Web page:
The finding could explain the low CHD mortality rates in some Mediterranean and Latin American countries where siestas are part of the culture.
The six-year cohort study included 23,681 people aged between 20 and 86 who had no history of CHD, stroke or cancer at baseline.
Participants were asked whether or not they took siestas, and if they did, the frequency and duration. Diet and physical activity levels were also considered.
During follow-up, 792 deaths were recorded, including 133 that were due to CHD.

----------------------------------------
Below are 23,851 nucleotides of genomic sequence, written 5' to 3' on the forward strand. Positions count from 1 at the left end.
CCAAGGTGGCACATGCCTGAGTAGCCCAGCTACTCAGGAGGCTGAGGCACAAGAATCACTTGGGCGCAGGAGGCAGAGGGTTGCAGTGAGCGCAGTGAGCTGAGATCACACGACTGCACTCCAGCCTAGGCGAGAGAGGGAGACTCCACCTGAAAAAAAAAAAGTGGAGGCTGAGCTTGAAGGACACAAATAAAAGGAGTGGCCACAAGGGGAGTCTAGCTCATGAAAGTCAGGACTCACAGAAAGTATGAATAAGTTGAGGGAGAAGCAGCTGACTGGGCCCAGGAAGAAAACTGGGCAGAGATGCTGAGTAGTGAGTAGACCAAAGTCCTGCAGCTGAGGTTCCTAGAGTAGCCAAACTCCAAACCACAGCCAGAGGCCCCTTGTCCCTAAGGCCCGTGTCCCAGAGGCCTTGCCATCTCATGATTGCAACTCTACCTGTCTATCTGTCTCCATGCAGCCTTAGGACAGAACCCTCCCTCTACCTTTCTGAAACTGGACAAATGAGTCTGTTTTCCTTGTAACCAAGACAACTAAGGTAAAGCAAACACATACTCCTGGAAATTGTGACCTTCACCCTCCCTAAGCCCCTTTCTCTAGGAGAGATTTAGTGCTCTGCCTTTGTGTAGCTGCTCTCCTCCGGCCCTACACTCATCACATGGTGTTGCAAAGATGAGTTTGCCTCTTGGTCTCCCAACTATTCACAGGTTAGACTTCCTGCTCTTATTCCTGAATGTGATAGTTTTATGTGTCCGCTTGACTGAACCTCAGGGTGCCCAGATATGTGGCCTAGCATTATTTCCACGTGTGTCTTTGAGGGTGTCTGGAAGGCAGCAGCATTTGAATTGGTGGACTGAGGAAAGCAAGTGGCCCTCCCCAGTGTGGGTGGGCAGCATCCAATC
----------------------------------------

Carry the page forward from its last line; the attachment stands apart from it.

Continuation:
People who took 30-minute siestas at least three times a week had a 37 per cent lower rate of CHD mortality than those who did not nap.
Additionally, people who took a midday nap once or twice a week had a 12 per cent reduction in CHD mortality, although this was non-significant.
Siestas seemed to benefit men the most, especially those working at the baseline. A lack of CHD deaths among working women meant a similar comparison could not made.
An afternoon nap might be a stress-reliever in a healthy individual, suggested the researchers. Stress is known to have short- and long-term effects on incidence and mortality from CHD.